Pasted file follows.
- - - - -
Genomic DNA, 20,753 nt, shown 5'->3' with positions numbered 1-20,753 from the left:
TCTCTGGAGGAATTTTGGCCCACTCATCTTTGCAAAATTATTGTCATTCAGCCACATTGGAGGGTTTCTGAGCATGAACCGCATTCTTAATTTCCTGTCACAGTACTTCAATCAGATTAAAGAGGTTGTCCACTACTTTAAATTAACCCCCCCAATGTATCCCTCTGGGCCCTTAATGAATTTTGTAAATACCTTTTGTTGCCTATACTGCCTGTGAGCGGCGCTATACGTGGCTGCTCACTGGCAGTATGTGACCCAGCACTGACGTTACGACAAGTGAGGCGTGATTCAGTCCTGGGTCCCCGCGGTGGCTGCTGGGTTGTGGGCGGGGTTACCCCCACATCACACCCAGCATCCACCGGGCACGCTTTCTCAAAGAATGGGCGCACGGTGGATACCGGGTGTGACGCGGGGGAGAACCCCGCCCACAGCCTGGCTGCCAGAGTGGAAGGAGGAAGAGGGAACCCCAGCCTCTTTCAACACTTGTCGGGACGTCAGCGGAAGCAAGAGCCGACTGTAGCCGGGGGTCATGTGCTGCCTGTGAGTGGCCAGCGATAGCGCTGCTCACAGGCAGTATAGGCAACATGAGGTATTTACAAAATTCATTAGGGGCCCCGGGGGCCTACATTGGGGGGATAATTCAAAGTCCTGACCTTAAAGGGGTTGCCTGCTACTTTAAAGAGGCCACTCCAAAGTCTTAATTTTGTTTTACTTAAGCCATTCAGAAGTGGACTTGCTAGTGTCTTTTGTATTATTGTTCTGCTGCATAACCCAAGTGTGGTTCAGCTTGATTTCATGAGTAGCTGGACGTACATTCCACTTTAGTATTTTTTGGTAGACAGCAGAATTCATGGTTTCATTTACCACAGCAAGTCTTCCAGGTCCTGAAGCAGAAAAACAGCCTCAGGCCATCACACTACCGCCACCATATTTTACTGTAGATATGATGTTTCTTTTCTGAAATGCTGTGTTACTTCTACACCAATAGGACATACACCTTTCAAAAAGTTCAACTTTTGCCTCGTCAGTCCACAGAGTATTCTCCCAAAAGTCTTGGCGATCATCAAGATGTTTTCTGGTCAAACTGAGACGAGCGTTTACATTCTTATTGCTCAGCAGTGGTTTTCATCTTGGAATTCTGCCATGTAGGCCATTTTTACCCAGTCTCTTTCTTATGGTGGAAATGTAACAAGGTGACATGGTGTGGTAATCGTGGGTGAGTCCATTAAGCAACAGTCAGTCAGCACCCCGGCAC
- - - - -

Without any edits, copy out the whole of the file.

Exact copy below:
Genomic DNA, 20,753 nt, shown 5'->3' with positions numbered 1-20,753 from the left:
TCTCTGGAGGAATTTTGGCCCACTCATCTTTGCAAAATTATTGTCATTCAGCCACATTGGAGGGTTTCTGAGCATGAACCGCATTCTTAATTTCCTGTCACAGTACTTCAATCAGATTAAAGAGGTTGTCCACTACTTTAAATTAACCCCCCCAATGTATCCCTCTGGGCCCTTAATGAATTTTGTAAATACCTTTTGTTGCCTATACTGCCTGTGAGCGGCGCTATACGTGGCTGCTCACTGGCAGTATGTGACCCAGCACTGACGTTACGACAAGTGAGGCGTGATTCAGTCCTGGGTCCCCGCGGTGGCTGCTGGGTTGTGGGCGGGGTTACCCCCACATCACACCCAGCATCCACCGGGCACGCTTTCTCAAAGAATGGGCGCACGGTGGATACCGGGTGTGACGCGGGGGAGAACCCCGCCCACAGCCTGGCTGCCAGAGTGGAAGGAGGAAGAGGGAACCCCAGCCTCTTTCAACACTTGTCGGGACGTCAGCGGAAGCAAGAGCCGACTGTAGCCGGGGGTCATGTGCTGCCTGTGAGTGGCCAGCGATAGCGCTGCTCACAGGCAGTATAGGCAACATGAGGTATTTACAAAATTCATTAGGGGCCCCGGGGGCCTACATTGGGGGGATAATTCAAAGTCCTGACCTTAAAGGGGTTGCCTGCTACTTTAAAGAGGCCACTCCAAAGTCTTAATTTTGTTTTACTTAAGCCATTCAGAAGTGGACTTGCTAGTGTCTTTTGTATTATTGTTCTGCTGCATAACCCAAGTGTGGTTCAGCTTGATTTCATGAGTAGCTGGACGTACATTCCACTTTAGTATTTTTTGGTAGACAGCAGAATTCATGGTTTCATTTACCACAGCAAGTCTTCCAGGTCCTGAAGCAGAAAAACAGCCTCAGGCCATCACACTACCGCCACCATATTTTACTGTAGATATGATGTTTCTTTTCTGAAATGCTGTGTTACTTCTACACCAATAGGACATACACCTTTCAAAAAGTTCAACTTTTGCCTCGTCAGTCCACAGAGTATTCTCCCAAAAGTCTTGGCGATCATCAAGATGTTTTCTGGTCAAACTGAGACGAGCGTTTACATTCTTATTGCTCAGCAGTGGTTTTCATCTTGGAATTCTGCCATGTAGGCCATTTTTACCCAGTCTCTTTCTTATGGTGGAAATGTAACAAGGTGACATGGTGTGGTAATCGTGGGTGAGTCCATTAAGCAACAGTCAGTCAGCACCCCGGCAC